Is this the environment that we want the U.S. Naval Academy competing in?  Do we compromise our standards to remain competitive?  Do our athletes get preferential treatment?


If there is any special treatment being given to athletes, I have yet to see it.  During my time on the banks of the Severn, we took the same classes, crammed for the same tests, got punished for making the same dumb mistakes, lived in the same rooms, waxed the same floors, jumped off the same 10-meter platform... About the only thing we didn't do together was march in parades, and you won't be able to convince anybody that a couple of parades a week is harder to handle than going to practice every day.  One of the great joys of being a Navy fan is looking out onto the playing field and seeing a team that truly represents me, my school, and my experience.  Can fans of University X really claim this?  Watch a Navy game on television and take a look at what these guys are majoring in-- Physics, Economics, Chemistry, Mechanical Engineering... It isn't some watered-down curriculum. Ask any Academy Mech E major of the last 30 years if they think the "Four Horsemen" would take it easy on a football player.  Do they even bother to list a player's major during SEC broadcasts anymore?  I'm not sure, maybe they do; although if the guy doesn't even plan on graduating I don't know why they would bother. 


One wouldn't have to search very long for an illustration of football players excelling in the Navy and Marine Corps. "Terrence Anderson is as good, if not better, than any center in America," ESPN analyst Mike Gottfried said in a 1999 interview. "I know I didn't see a better center in the games we did on ESPN." But that isn't what got Terrence Anderson into medical school.  Stuffing opposing running backs made Jason Snider a force on the defensive line, but it probably didn't impress his instructors at Nuclear Power School.  Out in the mountains of Afghanistan, the Taliban doesn't care about Enrico Hunter's kick return average.


Regardless of the success stories that emerge from the ranks of varsity athletes, there are still critics who question whether the ends justify the means. The prep school, according to them, is being used too often as a taxpayer-funded redshirt.  Not only that, but these faultfinders claim that the athletes that are sent to the prep school are less qualified than other applicants.  How can that support the mission?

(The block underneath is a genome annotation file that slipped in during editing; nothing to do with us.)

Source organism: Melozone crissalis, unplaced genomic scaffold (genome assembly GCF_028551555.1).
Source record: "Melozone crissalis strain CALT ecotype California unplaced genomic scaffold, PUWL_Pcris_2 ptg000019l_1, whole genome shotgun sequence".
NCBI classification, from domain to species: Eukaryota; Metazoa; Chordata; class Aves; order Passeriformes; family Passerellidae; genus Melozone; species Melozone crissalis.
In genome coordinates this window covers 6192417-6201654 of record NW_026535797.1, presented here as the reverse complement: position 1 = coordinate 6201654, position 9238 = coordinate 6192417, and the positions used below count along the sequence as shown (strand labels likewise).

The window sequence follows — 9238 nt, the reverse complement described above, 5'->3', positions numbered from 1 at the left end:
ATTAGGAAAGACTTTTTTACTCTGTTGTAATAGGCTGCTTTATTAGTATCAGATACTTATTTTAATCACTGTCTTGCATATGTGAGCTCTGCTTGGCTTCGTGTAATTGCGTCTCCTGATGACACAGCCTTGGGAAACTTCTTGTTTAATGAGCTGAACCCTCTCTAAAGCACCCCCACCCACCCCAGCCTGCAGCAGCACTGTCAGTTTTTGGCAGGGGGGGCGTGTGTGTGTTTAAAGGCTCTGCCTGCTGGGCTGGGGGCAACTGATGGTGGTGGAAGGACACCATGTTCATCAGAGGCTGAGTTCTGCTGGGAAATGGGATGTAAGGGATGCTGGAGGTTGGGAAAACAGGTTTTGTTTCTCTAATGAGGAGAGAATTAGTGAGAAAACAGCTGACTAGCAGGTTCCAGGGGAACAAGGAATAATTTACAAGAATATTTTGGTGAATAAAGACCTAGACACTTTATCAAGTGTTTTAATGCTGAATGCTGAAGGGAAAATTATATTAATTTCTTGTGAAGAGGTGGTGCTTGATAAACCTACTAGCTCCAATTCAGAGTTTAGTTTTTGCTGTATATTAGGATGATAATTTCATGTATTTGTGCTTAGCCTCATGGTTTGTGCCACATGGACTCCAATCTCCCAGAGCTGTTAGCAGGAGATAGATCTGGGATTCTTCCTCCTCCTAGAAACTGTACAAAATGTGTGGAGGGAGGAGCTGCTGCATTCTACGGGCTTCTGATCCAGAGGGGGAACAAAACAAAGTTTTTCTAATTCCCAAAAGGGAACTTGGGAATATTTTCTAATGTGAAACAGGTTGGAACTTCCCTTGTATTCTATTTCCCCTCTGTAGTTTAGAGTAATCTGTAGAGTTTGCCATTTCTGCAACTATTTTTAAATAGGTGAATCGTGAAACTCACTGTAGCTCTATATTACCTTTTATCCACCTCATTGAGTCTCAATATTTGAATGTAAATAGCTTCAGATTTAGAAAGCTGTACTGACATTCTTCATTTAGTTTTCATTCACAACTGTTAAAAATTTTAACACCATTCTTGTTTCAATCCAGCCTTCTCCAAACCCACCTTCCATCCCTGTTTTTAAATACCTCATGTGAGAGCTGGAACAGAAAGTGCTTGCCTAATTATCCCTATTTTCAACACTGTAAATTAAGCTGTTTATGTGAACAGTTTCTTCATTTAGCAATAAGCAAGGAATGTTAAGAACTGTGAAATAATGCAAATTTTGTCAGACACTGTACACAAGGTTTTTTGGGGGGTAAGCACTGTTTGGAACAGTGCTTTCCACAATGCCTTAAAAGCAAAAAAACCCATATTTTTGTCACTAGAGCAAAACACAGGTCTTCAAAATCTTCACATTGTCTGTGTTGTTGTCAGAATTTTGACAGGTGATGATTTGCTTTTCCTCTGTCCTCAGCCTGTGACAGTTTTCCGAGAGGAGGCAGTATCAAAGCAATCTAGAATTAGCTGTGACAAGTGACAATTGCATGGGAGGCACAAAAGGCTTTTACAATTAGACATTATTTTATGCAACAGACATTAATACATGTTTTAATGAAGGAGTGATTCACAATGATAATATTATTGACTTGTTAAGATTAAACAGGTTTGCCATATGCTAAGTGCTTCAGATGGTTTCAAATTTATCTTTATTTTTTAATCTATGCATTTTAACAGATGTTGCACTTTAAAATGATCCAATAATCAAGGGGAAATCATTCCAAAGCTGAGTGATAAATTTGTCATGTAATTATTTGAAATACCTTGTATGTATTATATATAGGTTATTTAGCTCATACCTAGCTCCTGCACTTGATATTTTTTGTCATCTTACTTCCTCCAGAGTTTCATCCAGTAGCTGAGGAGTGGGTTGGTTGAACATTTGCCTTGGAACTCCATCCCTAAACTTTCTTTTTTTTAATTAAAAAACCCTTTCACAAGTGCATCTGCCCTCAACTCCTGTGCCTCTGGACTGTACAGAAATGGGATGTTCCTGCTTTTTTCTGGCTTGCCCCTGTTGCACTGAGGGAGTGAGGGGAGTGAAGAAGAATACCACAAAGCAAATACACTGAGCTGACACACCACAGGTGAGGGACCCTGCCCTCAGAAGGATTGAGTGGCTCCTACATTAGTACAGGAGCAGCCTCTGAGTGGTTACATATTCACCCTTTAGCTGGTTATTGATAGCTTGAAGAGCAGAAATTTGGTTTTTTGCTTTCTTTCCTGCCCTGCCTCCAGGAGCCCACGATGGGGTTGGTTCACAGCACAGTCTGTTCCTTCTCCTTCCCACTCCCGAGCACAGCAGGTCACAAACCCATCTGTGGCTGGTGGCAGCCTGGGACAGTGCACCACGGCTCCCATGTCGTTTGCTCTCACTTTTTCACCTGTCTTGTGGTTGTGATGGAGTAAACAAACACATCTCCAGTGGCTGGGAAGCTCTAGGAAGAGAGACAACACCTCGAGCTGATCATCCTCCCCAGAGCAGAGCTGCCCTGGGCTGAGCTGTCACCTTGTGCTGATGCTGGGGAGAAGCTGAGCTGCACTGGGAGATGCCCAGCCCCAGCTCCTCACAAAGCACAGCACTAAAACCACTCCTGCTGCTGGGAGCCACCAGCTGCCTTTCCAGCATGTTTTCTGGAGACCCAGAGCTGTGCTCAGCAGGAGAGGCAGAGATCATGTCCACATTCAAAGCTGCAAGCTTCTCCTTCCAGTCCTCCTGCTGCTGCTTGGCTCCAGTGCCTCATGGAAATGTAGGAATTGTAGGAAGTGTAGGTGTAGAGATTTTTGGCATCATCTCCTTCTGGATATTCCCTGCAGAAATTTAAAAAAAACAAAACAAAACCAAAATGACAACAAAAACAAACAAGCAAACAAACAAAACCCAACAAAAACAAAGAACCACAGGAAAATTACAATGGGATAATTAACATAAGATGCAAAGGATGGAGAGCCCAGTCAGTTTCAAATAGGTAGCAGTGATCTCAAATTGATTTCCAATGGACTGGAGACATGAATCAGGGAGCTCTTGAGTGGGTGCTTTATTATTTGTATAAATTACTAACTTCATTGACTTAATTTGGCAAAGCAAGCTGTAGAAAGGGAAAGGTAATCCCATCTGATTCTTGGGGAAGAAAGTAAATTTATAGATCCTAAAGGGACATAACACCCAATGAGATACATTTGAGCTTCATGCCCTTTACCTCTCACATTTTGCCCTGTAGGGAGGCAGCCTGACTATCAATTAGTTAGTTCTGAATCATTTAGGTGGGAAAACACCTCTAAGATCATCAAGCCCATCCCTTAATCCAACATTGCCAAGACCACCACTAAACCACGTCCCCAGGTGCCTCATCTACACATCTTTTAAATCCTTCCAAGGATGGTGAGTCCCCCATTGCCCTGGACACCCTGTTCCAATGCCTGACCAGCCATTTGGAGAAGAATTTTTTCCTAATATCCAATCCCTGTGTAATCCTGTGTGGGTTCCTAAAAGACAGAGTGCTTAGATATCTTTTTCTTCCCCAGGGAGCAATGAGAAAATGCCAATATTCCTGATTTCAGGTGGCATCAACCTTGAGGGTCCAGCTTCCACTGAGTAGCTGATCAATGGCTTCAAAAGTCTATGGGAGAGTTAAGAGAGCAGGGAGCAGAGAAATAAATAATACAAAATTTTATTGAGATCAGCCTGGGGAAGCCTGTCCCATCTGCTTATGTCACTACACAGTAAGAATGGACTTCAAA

First, one thing needs to be made clear: contrary to popular belief, a year at the prep school is not the same as a redshirt.  The Naval Academy Preparatory School exists solely to provide a stronger academic base for otherwise qualified candidates that the admissions board feels would succeed after an extra year of schooling.  Academically qualified candidates do not attend the prep school, no matter what their 40 time is or how much weight they need to gain.  But even if it isn't technically a redshirt, it's still a just a football factory, right? Isn't it still just a way to push less qualified recruits through?


When we talk about "less academically-qualified recruits," we aren't talking about JUCO transfers or partial-qualifiers here.  Applicants to the Naval Academy are some of America's finest students.  How often does a choice have to be made between a 4.0 student and one with a 3.58 GPA, but is captain of the wrestling team and a 3-year letter winner in football?  Who do you choose?  The answer, quite possibly, is both of them.  But while the Academy itself has programs to whip any kid into shape (and do so in a hurry), shoring up the academic side takes a little more time.  The Academy seeks to develop midshipmen morally, mentally, and physically.  Those that need moral guidance have every opportunity to find it through numerous religious, ethics, and character development programs.  Those that need to step up to meet the physical requirements get all they can handle during Plebe Summer.  Athletes already excel in the physical mission; if some need a year of prep school to ready themselves for the academic rigors of USNA, by all means we should give it to them. The mission statement does not prioritize the moral, mental, and physical missions of the Academy, nor should we.  As arduous as the academic requirements are at USNA, the objective is not to produce legions of scholars.  Instead, the Academy seeks to produce Renaissance men; well-rounded graduates, "ready to assume the highest responsibilities of command, citizenship, and government." Or, as John Paul Jones described, alumni should be "gentlemen of liberal education, refined manners, punctilious courtesy, and the nicest sense of personal honor."  A demanding academic regimen goes a long way towards that goal.  So does an unyielding physical program.  Varsity athletes get the most out of both.